SCIE press release

Tackling social isolation and loneliness

16 May 2012

Older people are particularly vulnerable to social isolation and loneliness, owing to loss of friends, family dispersal, mobility or income. A new briefing explains the importance of tackling social isolation and loneliness, particularly among older people.

“Preventing loneliness and social isolation among older people” is an At a glance briefing published by the Social Care Institute for Excellence (SCIE). It is written in collaboration with Contact the Elderlyand is based on SCIE’s earlier review of research evidence on the subject

Social isolation and loneliness have a detrimental effect on health and wellbeing. Studies show that being lonely or isolated can impact on blood pressure, as well as being closely linked to depression.

Among the conclusions in the briefing are:

SCIE’s Director of Adult Services, David Walden, says:

This At a glance briefing uses the best available evidence and real-life case studies to highlight what can be achieved when investment is made in preventative services. Voluntary organisations need to be supported so they can continue to help alleviate loneliness and improve the quality of life of older people. This also helps reduce dependence on more costly services.

The organisation Contact the Elderly have a good example of a social group scheme. The national charity organises free monthly Sunday afternoon tea parties for small groups of older people, aged 75 and above – who live alone without nearby family and friends – in local communities across England, Scotland and Wales.

Contact the Elderly’s Director, Keith Arscott, says:

Our tea parties provide a vital support network for many isolated older people, who due to mobility issues and hearing and visual impairments, cannot leave their home without the assistance provided by the charity’s volunteer network. The benefits extend beyond the one-Sunday-a-month gathering, with the long-term nature of the groups making them an integral part of a guest’s life. Real friendships are formed and volunteers often help older guests with their weekly shopping and transporting them to and from hospital appointments, as well as checking up on their general welfare.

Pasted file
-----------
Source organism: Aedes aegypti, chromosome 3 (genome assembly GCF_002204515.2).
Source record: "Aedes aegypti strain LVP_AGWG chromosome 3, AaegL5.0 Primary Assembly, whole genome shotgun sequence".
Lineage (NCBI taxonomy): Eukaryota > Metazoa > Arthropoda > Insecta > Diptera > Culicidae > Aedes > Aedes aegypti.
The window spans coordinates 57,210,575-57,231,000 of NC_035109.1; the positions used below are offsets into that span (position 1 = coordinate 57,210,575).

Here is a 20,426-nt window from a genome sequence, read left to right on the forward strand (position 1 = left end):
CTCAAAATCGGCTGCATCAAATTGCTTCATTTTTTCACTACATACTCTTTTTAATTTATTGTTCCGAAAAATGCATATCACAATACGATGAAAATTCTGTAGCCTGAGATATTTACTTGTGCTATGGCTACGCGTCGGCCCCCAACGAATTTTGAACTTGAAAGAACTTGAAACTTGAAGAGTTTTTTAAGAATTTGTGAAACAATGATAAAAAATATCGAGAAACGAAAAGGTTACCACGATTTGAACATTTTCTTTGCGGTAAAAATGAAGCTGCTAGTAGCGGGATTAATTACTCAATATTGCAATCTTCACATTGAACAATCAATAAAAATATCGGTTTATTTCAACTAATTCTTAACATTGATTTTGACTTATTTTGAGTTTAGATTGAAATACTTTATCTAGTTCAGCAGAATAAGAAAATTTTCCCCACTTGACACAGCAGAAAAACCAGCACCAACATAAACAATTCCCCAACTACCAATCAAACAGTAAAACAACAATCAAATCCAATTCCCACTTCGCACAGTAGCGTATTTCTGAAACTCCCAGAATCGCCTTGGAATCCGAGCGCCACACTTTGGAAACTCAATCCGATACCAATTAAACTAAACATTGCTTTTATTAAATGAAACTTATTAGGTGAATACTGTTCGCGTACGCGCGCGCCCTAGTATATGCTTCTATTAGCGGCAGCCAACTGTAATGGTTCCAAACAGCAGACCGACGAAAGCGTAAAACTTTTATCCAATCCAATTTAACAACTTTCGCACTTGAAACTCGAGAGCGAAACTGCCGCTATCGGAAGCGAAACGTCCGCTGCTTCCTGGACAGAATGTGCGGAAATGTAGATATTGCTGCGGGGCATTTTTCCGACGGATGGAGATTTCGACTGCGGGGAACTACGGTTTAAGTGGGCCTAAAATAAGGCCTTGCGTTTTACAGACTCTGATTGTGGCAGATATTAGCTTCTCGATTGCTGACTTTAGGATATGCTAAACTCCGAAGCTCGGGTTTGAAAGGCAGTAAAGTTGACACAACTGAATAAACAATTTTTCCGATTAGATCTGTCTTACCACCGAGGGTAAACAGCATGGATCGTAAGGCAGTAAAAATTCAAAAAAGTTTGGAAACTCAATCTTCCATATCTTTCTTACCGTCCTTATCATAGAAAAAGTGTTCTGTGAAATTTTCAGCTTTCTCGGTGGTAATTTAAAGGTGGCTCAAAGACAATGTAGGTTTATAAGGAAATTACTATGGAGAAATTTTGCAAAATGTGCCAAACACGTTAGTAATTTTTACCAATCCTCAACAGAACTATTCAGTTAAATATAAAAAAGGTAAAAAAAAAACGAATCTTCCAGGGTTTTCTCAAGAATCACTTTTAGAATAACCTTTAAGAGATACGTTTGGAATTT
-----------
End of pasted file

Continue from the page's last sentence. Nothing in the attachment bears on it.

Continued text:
Case study: Restoring confidence and providing friendship

When Maud’s life-long friend Margie died, she fell into a downward spiral of depression. Margie had been like a sister to her: they had lived together for many years and went everywhere together. With no other friends or family to spend time with, Maud was left with an empty void she could not fill. Maud remained isolated in her home for a three-year period. Then Maud spotted an advert for Contact the Elderly and decided to apply to become a guest. She spoke to a staff member who explained how the tea parties worked and he arranged for a volunteer to pick Maud up for her first tea party a couple of weeks later. Maud was nervous about attending the first tea party and was unsure about leaving her home. But she found the courage to go; the group setting has enabled her to widen her social circle and form new friendships. Maud adds: “It’s changed my life. I feel like I have a whole new set of friends to talk to. It’s wonderful.”

Isolation – the extent of the problem

It is estimated that among those aged over 65, between five and 16 per cent report loneliness and 12 per cent feel isolated. These figures are likely to expand as the number of people, aged more than 80, is expected to treble in the next 20 years, while those over 90 will double. This, combined with increasing family dispersal, indicates that the issue of loneliness and social isolation in old age is set to escalate.

Media contact

Steve Palmer | Press and Public Affairs Manager | Tel: 020 7766 7419 | Mob: 07739 458 192 | Email: